Fewer than half of rapes committed in the U.S. are reported to the police, and the vast majority of reported rapes never lead to arrests. What are these cops thinking? For a study published this month in the Journal of Interpersonal Violence, Dr. Rachel Venema, a social work professor at Calvin College, interviewed 10 cops working in the police department of a midsized Midwestern city about their experiences responding to reports of sexual assault. Seven of the police officers were male, six of them were white, and their ranks ranged from patrol officer to detective to sergeant. It’s a very small sample, but it provides a fascinating peek into how one police department deals with rape reports in the face of limited departmental resources, and the officers’ own assumptions about who constitutes a “real” victim.
One officer told Venema that when a rape report is called in, they’ve “got to decide as a department how much resources we want to put into this.” In other words, that cop continues, “What’s the chances of this one being true, you know?” One officer told Venema that “definitely over a third, probably approaching … 40 or 45 percent” of sexual assault reports the officer fielded were either “outright recanted by the victim” or else raised “serious questions of the veracity” of the report. That’s probably an overstatement: The officers also told Venema that they were more likely to remember rape reports they deemed false than ones they believed checked out.
In further interviews with the officers, Venema found that cops often raised “serious questions” about rape reports that could very well be legitimate. If the alleged victim has a potential ulterior motive for claiming she was raped—like covering up for cheating, getting pregnant, or coming home late—she raised cops’ suspicions. Victims who failed to strike the correct emotional balance also risked not being believed. “Everybody’s gonna be different,” one officer said, and not “everybody’s gonna be distraught,” but if a woman reports a rape and is “very matter of fact about it,” she seems less credible. Incidents in which a victim has been drinking “are darn near impossible” to pursue, one said. In those cases, “You know the bad guy’s getting away with it.” And women who report to the police without obvious signs of injury—“their clothing is ripped or bite marks, scratches”—are out of luck. Without signs of physical violence, “you gotta think about the burden of proof we have which is beyond a reasonable doubt. It’s not gonna be there,” one officer said. Another was more blunt: “If there is no physical evidence and you said you got raped, did you get raped? … No.”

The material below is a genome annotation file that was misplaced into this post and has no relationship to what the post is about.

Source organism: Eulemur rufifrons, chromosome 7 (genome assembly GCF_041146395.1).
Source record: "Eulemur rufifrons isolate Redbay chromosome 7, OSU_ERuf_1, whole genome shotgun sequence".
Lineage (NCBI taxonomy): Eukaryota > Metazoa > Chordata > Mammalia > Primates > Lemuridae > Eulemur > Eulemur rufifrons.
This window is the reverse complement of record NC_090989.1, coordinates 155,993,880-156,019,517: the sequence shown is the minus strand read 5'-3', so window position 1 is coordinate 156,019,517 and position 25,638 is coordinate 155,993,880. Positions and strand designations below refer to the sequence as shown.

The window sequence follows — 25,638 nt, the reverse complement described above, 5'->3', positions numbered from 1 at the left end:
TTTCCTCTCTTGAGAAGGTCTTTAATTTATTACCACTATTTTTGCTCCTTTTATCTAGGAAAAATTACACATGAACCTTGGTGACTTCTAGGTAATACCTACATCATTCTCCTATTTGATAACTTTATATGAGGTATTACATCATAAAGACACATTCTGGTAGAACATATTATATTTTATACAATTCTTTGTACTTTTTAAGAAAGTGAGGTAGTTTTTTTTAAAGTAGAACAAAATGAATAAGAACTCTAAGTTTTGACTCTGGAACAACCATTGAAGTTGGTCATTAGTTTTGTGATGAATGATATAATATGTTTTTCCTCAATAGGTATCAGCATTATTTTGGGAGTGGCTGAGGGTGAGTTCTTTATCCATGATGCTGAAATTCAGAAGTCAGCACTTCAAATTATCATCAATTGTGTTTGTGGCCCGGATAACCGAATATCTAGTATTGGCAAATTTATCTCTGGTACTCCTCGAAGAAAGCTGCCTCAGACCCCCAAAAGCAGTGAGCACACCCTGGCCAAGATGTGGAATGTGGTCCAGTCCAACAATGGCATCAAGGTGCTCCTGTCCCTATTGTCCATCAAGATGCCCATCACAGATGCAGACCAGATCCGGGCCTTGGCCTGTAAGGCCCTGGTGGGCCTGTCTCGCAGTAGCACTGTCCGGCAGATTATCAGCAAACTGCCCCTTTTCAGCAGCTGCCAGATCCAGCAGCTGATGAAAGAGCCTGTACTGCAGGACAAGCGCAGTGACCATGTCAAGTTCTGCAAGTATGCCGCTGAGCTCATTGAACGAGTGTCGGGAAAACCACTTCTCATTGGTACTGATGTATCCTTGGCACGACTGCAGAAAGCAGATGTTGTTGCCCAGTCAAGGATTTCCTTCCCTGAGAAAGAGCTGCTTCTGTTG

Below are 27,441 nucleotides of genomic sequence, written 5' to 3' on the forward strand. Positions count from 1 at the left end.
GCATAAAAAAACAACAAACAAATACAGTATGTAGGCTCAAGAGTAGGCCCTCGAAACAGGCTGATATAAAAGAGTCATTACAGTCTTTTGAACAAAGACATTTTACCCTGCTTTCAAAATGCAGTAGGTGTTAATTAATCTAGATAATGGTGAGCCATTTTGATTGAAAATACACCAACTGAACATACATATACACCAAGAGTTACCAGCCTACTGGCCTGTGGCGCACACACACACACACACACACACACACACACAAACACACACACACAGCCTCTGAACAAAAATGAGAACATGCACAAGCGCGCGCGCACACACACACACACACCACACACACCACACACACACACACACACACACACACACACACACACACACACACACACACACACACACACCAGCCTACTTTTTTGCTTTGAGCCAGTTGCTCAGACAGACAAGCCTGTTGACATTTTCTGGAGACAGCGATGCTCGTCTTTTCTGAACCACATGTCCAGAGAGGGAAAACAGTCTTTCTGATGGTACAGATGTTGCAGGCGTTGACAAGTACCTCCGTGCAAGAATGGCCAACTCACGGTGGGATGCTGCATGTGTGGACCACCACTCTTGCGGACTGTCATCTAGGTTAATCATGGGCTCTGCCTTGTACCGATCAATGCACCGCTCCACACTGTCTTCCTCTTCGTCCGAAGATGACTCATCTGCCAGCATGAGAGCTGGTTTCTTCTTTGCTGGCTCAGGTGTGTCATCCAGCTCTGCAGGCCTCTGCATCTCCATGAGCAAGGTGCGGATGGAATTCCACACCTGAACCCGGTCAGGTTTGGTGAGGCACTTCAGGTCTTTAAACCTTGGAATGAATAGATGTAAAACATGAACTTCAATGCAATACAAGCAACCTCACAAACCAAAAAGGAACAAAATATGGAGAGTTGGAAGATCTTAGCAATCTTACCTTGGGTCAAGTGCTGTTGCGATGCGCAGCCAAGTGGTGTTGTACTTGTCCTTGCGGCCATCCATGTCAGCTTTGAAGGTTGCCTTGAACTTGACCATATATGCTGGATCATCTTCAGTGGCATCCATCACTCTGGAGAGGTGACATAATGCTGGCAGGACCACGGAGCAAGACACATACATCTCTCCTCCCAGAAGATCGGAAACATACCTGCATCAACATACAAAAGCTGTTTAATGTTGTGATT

Cops’ beliefs about what constitutes a credible rape victim often prejudices their reporting of the incident and can affect whether the case moves forward. Often, if “there’s any inclination that there might be another motive,” the officers subject the alleged victim to “a light interrogation” to attempt to assess her credibility, a measure that one officer said is “very unique” to sex crimes. If the officers conclude that the victim may not be credible, the suspect may not be questioned at all. (Police mistreatment is one reason victims cite for withdrawing a report of rape or else not calling the cops in the first place.) One officer told Venema that cases had been “jeopardized” after a responding officer’s personal “judgments” showed up in the police report, which later showed up in court. And often, responding officers never learn how the cases pan out—so even if a report they’ve deemed fishy turns out to be credible, they never think to challenge their initial assumptions about the victim. “We don’t get any feedback from the detective as to what happened with the reports,” one officer said, so “if I don’t hear anything about it … I’m thinking it got shit canned.”
Some of the officers Venema interviewed acknowledged that the practical realities of sexual assault police work are frustrating and sad. And at least one officer said that cops with more experience investigating sex crimes know that the responding officer’s judgments are often “inaccurate” and that alleged victims are routinely “misjudged.” One bit of good news: Even when officers had suspicions about the veracity of a report, they had to still complete the necessary paperwork and hand it off to detectives. “I would love to just be able to can it off my desk today and not waste my time on it, but you can’t,” one said of ambiguous reports. “You got to make sure you cover everything.”
In theory, there’s a big difference between a rape report that’s simply not true and one that’s unlikely to lead to an arrest and conviction. But at least in this police department, the distinction can be lost on officers—from their perspective, they’re both a waste of time.